Native American Heritage Month: How Can the Research Community Do Better?

By: Silke Schoch, Senior Manager, Research & Programs, National Health Council

The true story is ringing
in their footsteps in a
place so quiet, they can hear
their blood moving
through their veins.
Their stories give shape to the
mountains encircling this place.

-Excerpt from “Proclamation” by Ofelia Zepeda (A member of the Tohono O’odham Nation)1

November commemorates National Native American Heritage Month in the United States. With 562 federally recognized unique and diverse nations,2 this month allows non-Native American populations to reflect upon the rich, current, and past impacts that American Indians and Alaskan Natives (AIAN) have had on history. This is equally an opportune time to reflect on the ways that AIAN populations have been discriminated against and oppressed in the health care system, consequently fueling health inequities.

AIAN comprise 3.7 million people3 in the United States and suffer some of the worst and widespread health inequities among historically underrepresented racial/ethnic (HURE) populations. In 2020, some of the leading causes of death for the AIAN community included infectious diseases and chronic conditions such as COVID-19, heart disease, and cancer.4 Chronic conditions impact the AIAN population disproportionately, yet funding and adequate resources for their communities remain scarce.

Policies that harm AIAN populations have endured for centuries, and the legacies of these policies have caused generational trauma that continue to persist in health care.3 Current research and clinical practices insufficiently address the needs of AIAN populations. As recently as 1976, the Government Accountability Office investigated the forced sterilization of Indigenous women.5 Although the research community has attempted to rebuild the trust between the scientific community and AIANs, there are enduring trust violations that remain.

Non-Native American researchers may feel that these violations of trust are firmly in the “past;” however, this is patently untrue, and the scientific community should continue to be vigilant in regard to the ethical implications of their studies on vulnerable populations. In 2003, it came to the attention of the Havasupai Tribe that Arizona State University researchers had used samples of their blood for years for studies that they had not consented to, and in ways that did not assist their tribe.5 Studies like these led to the degradation of the trustworthiness of research institutions resulting in the increased hesitancy among vulnerable populations to engage and participate in preventative services and clinical research.

In addition to unethical and dishonest research studies, there has also been a lack of evidence-based clinical decision making for AIAN due to scant Native American specific data. Research studies that do not capture the full range of racial data may miss inequities among AIAN populations that could inform methods and practices to address and reduce disparities.2 This is compounded by the data that might be missing due to discrimination and bias by health care providers. A 2017 poll by NPR, Harvard, and the Robert Wood Johnson Foundation found that approximately 25% of AIAN “reported experiencing discrimination when going to a doctor or health clinic.”A patient interviewed by NPR as part of this research stated that coverage was often denied arbitrarily and after a surgery said “…My follow-up got denied…[t]he hospital] didn’t even ask if I was willing to pay,” she says, and that felt like discrimination.”6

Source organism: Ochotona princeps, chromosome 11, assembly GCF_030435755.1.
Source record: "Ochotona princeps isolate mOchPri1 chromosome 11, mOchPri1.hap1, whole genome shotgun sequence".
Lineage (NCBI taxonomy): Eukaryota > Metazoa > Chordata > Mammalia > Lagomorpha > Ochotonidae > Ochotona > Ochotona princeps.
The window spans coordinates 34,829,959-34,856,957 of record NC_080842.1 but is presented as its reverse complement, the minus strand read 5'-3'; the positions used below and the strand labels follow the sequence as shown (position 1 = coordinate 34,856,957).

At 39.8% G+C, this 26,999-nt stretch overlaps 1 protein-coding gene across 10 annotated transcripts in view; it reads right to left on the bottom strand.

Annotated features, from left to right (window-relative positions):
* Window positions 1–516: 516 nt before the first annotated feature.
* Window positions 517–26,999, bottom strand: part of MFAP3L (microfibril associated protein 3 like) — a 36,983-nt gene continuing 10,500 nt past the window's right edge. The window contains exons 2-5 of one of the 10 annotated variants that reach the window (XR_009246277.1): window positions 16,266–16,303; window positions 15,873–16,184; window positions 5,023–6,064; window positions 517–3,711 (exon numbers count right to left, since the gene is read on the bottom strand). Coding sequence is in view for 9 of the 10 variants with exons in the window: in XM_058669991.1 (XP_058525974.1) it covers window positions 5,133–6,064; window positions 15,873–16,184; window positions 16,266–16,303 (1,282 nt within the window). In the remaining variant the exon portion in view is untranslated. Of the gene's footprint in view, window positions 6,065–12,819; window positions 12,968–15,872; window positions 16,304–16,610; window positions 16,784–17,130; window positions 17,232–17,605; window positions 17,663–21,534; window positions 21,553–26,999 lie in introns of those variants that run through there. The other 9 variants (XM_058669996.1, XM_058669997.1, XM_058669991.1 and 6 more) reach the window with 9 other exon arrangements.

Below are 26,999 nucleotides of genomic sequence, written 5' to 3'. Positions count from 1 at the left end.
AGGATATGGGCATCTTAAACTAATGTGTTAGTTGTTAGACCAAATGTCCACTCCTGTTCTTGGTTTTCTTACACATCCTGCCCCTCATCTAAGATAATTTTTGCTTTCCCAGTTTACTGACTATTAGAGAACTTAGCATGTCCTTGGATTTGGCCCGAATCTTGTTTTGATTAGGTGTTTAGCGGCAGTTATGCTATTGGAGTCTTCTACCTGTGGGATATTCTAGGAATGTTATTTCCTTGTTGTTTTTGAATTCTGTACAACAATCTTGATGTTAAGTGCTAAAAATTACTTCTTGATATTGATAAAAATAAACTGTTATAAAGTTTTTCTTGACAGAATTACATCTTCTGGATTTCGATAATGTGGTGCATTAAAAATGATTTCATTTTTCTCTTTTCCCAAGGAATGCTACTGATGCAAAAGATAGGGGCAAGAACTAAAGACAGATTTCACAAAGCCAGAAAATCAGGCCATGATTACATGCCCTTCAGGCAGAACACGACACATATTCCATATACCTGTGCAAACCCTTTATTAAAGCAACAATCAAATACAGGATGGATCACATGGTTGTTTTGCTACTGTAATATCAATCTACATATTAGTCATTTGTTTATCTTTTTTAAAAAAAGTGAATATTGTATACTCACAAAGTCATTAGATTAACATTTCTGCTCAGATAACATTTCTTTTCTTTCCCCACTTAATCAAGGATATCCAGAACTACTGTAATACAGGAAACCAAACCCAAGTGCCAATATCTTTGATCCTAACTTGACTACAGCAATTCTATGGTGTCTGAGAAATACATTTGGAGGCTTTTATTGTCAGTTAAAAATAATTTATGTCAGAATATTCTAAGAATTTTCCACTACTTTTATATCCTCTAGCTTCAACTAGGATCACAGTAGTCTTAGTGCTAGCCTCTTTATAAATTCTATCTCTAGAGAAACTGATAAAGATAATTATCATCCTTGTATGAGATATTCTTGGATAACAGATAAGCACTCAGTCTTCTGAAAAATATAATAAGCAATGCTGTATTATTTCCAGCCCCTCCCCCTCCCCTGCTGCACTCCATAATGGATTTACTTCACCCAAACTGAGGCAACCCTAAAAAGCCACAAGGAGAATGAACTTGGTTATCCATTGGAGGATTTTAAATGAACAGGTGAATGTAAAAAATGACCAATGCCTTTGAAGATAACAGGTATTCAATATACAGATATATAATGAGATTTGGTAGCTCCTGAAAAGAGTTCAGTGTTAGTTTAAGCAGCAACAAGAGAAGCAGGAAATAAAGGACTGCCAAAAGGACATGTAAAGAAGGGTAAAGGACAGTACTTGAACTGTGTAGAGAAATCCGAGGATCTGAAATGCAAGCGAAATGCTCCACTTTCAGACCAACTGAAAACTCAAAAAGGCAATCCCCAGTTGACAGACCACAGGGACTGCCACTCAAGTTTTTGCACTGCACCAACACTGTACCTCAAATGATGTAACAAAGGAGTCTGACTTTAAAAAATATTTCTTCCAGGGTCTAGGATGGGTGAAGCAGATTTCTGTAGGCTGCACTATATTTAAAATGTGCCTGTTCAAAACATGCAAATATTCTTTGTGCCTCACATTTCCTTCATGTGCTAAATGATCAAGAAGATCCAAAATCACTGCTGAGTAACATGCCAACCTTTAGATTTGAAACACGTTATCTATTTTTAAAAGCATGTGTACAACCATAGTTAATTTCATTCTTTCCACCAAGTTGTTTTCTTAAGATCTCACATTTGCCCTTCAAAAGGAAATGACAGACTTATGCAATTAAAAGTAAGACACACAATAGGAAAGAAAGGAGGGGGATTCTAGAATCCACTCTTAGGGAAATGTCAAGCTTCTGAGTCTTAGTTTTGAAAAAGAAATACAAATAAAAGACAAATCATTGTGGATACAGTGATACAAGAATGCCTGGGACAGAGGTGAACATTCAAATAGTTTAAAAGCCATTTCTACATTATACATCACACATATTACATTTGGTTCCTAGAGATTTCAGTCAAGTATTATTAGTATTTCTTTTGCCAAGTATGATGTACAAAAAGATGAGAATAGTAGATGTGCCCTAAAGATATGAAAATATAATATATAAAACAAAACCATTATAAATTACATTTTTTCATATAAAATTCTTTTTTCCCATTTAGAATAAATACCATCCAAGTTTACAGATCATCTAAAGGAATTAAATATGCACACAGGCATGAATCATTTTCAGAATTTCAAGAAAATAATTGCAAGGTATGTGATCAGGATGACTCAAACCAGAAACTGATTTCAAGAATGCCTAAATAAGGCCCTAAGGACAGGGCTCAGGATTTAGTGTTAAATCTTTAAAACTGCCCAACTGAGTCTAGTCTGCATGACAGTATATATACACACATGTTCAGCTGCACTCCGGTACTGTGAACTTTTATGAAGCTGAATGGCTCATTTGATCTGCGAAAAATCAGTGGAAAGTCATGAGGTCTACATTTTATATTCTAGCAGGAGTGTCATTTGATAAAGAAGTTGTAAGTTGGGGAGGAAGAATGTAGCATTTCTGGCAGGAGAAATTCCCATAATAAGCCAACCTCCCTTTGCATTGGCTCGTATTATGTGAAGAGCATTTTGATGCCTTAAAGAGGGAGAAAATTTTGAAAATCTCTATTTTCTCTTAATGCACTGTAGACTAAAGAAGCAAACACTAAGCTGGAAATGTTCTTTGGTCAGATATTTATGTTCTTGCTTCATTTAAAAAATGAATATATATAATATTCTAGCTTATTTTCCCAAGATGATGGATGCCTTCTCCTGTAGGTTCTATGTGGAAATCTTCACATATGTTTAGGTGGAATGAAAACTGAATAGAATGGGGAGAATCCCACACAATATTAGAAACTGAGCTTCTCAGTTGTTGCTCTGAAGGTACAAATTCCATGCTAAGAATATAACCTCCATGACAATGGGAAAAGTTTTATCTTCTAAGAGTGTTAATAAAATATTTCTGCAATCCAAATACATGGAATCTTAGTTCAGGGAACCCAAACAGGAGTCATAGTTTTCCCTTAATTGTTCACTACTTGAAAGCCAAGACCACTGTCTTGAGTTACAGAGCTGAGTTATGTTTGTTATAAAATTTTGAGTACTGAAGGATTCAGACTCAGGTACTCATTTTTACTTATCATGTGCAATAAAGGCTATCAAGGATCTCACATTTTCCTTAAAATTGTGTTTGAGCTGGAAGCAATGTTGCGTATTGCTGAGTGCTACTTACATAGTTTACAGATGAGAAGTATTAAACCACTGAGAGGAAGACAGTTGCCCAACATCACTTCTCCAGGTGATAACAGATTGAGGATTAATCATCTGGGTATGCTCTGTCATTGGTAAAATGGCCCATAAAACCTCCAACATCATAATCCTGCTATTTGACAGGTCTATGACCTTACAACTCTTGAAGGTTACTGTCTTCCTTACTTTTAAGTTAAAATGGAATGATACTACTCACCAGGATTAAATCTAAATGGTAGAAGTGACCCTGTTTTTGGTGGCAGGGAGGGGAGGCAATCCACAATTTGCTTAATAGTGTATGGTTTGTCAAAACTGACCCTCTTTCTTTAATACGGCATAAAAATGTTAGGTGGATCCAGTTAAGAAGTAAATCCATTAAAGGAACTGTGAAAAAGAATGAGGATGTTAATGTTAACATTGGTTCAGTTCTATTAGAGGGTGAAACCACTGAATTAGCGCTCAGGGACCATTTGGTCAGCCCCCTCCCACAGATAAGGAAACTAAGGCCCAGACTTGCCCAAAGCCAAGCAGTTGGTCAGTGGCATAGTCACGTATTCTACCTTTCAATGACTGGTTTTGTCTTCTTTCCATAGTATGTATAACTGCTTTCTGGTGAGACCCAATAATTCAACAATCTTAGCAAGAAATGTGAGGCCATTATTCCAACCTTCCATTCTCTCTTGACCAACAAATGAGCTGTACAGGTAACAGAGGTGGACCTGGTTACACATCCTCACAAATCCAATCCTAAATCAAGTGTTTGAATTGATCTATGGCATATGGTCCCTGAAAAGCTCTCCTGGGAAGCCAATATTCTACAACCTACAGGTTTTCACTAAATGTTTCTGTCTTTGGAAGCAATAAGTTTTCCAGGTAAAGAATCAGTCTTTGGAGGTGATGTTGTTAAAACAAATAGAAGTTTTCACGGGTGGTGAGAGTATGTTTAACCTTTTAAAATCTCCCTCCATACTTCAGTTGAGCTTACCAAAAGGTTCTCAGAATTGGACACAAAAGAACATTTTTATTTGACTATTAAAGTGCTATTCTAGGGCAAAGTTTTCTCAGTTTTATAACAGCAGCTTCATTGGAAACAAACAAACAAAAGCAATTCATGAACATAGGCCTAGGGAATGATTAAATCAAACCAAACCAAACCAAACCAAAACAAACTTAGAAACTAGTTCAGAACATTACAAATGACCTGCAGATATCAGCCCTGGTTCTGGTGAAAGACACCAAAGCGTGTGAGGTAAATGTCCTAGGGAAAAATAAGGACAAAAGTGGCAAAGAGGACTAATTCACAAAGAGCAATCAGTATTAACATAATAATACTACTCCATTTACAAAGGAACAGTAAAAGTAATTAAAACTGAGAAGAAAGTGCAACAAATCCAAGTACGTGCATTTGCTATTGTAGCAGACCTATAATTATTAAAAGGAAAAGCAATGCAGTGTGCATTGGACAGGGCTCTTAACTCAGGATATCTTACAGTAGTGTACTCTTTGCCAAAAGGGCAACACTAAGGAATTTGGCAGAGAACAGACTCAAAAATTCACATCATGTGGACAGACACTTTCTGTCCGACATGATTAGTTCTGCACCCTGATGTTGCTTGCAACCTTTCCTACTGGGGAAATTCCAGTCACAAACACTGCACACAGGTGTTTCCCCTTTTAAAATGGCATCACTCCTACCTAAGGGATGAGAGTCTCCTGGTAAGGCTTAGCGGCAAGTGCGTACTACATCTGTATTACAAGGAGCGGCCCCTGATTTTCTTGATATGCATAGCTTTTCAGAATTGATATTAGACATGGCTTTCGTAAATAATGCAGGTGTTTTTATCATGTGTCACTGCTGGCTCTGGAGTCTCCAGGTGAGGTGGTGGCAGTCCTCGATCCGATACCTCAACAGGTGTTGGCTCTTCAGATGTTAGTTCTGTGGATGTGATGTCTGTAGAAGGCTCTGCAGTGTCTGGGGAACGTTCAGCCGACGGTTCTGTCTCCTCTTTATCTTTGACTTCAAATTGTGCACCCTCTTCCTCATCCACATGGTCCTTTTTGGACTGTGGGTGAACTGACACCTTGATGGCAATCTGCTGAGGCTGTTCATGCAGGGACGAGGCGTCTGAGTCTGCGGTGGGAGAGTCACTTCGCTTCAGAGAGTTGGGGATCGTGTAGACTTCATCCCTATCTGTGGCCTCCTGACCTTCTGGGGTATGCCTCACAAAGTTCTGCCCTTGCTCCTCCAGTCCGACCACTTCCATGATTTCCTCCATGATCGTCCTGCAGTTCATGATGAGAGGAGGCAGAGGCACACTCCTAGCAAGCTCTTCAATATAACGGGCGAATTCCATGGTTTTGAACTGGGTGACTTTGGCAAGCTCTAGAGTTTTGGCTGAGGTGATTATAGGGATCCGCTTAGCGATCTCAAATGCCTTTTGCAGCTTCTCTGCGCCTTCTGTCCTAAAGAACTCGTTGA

Health care needs of AIAN communities may further go unmet and not be addressed properly by medical practices that are limited in scope, not holistic, and ignore other health equity issues intertwined with health care. Climate change in the United States can affect tribal lands7, upsetting the availability of local food and water sources, subsequently resulting in food insecurity and poor health outcomes. The manifestation of diseases among Indigenous communities can be further traced and attributed to the forced removals from ancestral lands8 and systemic oppression.

Researchers can act best when they listen to the interests and needs of the communities they serve. Rather than treating them as research subjects, researchers and the scientific community must listen to and increase the opportunities for AIAN populations to be leaders and equal partners in research.

The National Health Council is committed to ensuring that AIAN patients as well as other HURE groups are involved in patient engagement research to advance equity in our health care ecosystem.


  1. Zepeda, O. (2022, November 7). Proclamation by Ofelia Zepeda ( [Text/html]. Poetry Foundation; Poetry Foundation.

  2. Kauh, T. J., Read, J. G., & Scheitler, A. J. (2021). The Critical Role of Racial/Ethnic Data Disaggregation for Health Equity. Population Research and Policy Review, 40(1), 1–7.

  3. American Indian/Alaska Native—The Office of Minority Health. (2022, November 3). U.S. Department of Health and Human Services Office of Minority Health.

  4. FastStats. (2022, September 29). Centers for Disease Control and Prevention.

  5. Pacheco, C. M., Daley, S. M., Brown, T., Filippi, M., Greiner, K. A., & Daley, C. M. (2013). Moving Forward: Breaking the Cycle of Mistrust Between American Indians and Researchers. American Journal of Public Health, 103(12), 2152–2159.

  6. Whitney, E. (2017, December 12). Native Americans Feel Invisible In U.S. Health Care System. NPR.

  7. Climate Changes Health: Tribal and Indigenous Health. (2022). American Public Health Association.

  8. Maillacheruvu, S. U. (2022, October 4). The Historical Determinants of Food Insecurity in Native Communities. Center on Budget and Policy Priorities.